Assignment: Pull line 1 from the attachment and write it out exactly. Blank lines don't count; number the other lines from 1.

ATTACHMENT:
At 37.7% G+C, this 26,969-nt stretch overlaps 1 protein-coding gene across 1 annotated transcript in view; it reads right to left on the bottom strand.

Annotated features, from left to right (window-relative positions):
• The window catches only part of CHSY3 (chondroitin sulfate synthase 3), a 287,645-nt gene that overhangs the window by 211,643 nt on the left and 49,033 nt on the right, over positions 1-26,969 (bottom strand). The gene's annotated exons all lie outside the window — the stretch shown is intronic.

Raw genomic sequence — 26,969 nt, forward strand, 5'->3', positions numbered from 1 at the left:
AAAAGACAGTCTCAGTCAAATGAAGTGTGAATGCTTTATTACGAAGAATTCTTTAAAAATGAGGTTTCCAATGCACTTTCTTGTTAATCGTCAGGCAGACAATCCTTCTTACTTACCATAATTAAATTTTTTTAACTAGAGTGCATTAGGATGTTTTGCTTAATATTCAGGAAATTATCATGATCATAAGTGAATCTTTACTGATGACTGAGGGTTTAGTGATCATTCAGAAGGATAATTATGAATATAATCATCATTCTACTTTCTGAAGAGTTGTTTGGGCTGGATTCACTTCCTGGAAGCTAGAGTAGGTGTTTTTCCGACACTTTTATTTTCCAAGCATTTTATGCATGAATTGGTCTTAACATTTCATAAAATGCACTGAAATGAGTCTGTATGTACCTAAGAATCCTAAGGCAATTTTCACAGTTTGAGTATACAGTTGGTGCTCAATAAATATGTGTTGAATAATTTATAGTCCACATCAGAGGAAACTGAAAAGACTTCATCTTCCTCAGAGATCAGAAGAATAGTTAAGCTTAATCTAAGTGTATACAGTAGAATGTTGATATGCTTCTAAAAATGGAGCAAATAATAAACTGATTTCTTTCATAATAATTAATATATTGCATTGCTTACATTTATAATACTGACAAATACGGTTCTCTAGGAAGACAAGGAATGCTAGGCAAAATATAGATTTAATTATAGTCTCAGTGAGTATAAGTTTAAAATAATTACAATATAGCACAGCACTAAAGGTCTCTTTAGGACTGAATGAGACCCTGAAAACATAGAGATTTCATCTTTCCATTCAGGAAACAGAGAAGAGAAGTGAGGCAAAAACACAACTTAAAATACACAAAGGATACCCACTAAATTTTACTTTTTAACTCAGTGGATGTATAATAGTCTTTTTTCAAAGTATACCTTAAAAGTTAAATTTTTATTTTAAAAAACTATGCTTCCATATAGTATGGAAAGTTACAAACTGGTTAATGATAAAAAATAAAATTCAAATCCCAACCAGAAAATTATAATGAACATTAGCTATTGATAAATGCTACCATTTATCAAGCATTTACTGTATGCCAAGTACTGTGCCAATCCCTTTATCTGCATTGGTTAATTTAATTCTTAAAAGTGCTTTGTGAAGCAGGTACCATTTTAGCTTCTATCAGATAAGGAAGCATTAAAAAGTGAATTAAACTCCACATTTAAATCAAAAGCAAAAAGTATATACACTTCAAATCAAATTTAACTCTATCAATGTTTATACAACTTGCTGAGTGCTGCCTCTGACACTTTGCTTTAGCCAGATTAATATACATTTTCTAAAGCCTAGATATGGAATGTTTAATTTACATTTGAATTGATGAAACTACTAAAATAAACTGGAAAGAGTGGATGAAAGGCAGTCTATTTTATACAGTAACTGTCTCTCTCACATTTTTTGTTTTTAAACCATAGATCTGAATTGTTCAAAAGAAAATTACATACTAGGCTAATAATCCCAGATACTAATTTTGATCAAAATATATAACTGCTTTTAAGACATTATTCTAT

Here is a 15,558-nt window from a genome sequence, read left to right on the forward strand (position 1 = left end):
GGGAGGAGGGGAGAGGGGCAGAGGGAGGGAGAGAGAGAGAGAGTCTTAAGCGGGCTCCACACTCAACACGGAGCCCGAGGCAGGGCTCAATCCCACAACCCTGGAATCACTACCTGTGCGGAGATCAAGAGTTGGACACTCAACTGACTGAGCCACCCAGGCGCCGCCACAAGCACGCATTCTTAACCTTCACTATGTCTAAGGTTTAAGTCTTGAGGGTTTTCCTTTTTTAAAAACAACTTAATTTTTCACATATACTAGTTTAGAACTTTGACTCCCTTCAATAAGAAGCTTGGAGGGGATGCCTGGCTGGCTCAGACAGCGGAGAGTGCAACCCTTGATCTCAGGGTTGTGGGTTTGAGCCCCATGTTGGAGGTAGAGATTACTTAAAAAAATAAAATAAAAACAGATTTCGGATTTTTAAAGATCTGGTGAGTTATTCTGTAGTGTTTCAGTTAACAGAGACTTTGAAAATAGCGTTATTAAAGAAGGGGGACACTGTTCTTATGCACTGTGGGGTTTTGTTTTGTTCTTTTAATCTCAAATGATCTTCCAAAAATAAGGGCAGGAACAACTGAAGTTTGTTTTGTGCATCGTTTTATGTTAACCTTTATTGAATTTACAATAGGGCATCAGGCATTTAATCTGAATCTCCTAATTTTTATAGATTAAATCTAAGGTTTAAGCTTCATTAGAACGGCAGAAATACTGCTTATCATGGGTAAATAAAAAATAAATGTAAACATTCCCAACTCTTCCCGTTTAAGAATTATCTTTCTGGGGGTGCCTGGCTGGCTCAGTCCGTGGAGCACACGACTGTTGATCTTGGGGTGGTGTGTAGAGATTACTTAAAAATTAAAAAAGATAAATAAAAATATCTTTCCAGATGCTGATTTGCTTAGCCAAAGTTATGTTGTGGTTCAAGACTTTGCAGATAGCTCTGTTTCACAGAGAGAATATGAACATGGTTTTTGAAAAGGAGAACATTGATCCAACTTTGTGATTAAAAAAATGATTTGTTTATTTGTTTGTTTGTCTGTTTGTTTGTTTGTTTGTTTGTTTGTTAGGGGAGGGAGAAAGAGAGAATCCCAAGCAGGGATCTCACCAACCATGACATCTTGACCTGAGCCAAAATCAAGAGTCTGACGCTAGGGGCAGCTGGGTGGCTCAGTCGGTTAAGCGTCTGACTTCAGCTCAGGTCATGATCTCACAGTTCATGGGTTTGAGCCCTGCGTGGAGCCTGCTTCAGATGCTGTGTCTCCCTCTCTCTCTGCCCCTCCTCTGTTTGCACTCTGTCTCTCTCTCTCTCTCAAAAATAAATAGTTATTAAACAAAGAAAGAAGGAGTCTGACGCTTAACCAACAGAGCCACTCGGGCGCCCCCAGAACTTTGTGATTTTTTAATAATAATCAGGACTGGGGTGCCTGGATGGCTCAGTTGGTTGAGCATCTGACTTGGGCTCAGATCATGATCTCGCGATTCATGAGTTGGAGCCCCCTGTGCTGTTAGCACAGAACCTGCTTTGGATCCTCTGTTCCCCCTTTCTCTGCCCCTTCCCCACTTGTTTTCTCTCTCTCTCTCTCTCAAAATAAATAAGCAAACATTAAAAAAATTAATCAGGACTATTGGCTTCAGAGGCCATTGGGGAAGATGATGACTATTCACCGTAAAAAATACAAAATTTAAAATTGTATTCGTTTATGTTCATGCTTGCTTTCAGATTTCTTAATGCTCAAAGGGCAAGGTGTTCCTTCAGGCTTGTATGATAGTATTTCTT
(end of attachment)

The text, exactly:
At 37.7% G+C, this 26,969-nt stretch overlaps 1 protein-coding gene across 1 annotated transcript in view; it reads right to left on the bottom strand.